Life Insurance - A Weighty Issue

By: Michael Challiner
As a nation, we are getting bigger. By 2025, according to the latest government statistics, around 33% of girls and 25% of boys will be classifiable as clinically obese. ‘Obese’ is defined as overweight to the probable detriment of a person’s health. In fact the rate at which UK children are getting fatter is set to increase, becoming the worst in the world even above the USA.

An estimated ?4 billion a year is lost through obesity and related conditions through time off work. Add in disability pay and lost taxes, and the figure is said to top ?20 billion.

It is generally more likely for an obese person to need to see their family doctor, or visit an out patients’ clinic, than their slimmer neighbour. They also need treatment more often. The National Health Service estimates that ?15 billion a year must be spent on these patients, and this figure is set to rise as the new heavier generation matures.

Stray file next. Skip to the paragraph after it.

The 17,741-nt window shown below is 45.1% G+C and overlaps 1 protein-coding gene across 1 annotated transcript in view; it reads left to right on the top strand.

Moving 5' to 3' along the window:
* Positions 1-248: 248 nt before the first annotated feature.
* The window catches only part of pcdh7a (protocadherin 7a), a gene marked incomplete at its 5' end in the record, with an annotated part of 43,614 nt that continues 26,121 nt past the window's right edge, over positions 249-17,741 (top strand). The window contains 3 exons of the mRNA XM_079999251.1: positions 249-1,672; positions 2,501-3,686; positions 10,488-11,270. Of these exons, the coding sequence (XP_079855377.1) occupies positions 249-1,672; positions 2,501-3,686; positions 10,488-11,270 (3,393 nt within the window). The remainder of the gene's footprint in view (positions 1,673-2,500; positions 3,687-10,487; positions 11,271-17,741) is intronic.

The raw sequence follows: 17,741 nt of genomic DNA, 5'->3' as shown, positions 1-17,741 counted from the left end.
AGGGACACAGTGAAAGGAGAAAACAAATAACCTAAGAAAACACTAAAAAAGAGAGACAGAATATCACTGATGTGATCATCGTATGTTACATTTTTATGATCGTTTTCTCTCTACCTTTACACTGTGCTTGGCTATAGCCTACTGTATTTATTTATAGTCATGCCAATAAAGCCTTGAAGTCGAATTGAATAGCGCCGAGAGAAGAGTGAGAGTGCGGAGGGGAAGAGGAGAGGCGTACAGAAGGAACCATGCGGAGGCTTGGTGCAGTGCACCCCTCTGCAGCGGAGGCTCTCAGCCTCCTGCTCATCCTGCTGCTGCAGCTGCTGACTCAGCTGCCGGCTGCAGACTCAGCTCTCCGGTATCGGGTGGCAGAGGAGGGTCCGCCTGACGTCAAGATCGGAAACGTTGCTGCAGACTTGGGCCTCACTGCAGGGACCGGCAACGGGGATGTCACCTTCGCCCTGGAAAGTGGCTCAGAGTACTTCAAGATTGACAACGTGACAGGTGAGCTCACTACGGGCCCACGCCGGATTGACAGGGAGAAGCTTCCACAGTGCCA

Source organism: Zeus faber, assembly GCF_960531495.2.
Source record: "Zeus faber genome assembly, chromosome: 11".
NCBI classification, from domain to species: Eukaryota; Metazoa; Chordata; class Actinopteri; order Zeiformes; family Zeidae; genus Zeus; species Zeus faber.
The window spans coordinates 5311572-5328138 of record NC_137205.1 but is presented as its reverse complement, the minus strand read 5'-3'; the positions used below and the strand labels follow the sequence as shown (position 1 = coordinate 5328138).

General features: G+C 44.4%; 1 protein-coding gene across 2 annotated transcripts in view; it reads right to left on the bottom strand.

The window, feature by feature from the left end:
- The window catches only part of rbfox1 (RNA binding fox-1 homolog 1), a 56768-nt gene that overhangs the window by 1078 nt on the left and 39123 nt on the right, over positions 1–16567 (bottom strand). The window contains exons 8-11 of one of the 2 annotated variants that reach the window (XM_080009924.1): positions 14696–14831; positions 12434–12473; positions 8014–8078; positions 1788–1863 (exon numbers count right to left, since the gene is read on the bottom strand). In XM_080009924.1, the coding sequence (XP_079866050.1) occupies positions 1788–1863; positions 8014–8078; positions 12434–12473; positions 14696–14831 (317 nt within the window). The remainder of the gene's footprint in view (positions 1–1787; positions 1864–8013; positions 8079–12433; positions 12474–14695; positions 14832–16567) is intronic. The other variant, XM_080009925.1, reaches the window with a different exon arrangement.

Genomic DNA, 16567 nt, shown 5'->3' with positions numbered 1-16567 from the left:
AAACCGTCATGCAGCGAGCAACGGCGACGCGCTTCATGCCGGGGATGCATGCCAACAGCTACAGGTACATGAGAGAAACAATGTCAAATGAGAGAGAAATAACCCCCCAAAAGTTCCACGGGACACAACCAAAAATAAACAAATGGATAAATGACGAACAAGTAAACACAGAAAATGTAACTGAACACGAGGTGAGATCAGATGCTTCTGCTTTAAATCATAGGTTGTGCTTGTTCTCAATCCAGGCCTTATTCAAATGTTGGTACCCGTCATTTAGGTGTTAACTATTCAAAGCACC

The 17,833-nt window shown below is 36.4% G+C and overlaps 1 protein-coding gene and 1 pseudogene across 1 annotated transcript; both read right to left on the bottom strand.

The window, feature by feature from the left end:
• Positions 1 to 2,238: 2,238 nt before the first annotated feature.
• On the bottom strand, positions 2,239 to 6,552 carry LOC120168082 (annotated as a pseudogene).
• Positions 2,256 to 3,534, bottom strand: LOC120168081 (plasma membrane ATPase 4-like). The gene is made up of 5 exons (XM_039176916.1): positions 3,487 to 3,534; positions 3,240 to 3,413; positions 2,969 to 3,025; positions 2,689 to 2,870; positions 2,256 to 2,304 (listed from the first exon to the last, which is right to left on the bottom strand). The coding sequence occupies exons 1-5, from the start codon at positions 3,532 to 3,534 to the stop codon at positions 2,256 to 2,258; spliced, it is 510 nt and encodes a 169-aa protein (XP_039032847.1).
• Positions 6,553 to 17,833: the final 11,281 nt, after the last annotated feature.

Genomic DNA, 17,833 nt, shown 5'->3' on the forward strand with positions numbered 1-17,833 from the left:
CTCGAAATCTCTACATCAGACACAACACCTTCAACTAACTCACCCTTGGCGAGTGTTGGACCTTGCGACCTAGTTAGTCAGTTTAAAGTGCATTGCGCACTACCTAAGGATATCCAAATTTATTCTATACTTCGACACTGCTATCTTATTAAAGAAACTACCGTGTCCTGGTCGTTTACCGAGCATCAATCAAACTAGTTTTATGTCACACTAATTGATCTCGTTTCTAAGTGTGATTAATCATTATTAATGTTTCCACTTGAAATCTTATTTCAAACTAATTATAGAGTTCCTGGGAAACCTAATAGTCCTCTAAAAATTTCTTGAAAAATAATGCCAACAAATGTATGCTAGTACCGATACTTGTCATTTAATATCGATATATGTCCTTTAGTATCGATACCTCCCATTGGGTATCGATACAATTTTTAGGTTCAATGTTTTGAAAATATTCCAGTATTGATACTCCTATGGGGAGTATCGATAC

Insurers are following this progress with a beady eye. Many applications for insurance now include a ‘weigh on the day’ clause that specifies customer weight on the same day the form is filled in. They will no longer accept the last known weight, because it’s simply too tempting to subtract a pound or two for the desert you promise not to eat tomorrow! Heavier customers may be given a higher rate, or even refused certain policies.

One of the UK’s main insurers gave us this example. Consider a fit, healthy man of 40, weighing about 12 stone at 5ft 10ins. He wishes to find a life insurance policy lasting 20 years for ?100,000 worth of cover. All well and good. But if you supersize our Mr. Average to 18 stone, even if he is still in excellent health, his premium will rise by more than 50%.

If he was asked to undergo a medical prior to taking up the policy, and one or two health issues were raised, this would be quite common for someone in his circumstances. Sadly, it would be equally common for his premium to rise yet again, or for the policy to be refused.

Our poor client would most probably be denied critical illness cover altogether. Problems such as raised cholesterol or high blood pressure, while not exclusively related to a high weight, most certainly go hand in hand with a high premium or in this case, almost certain refusal.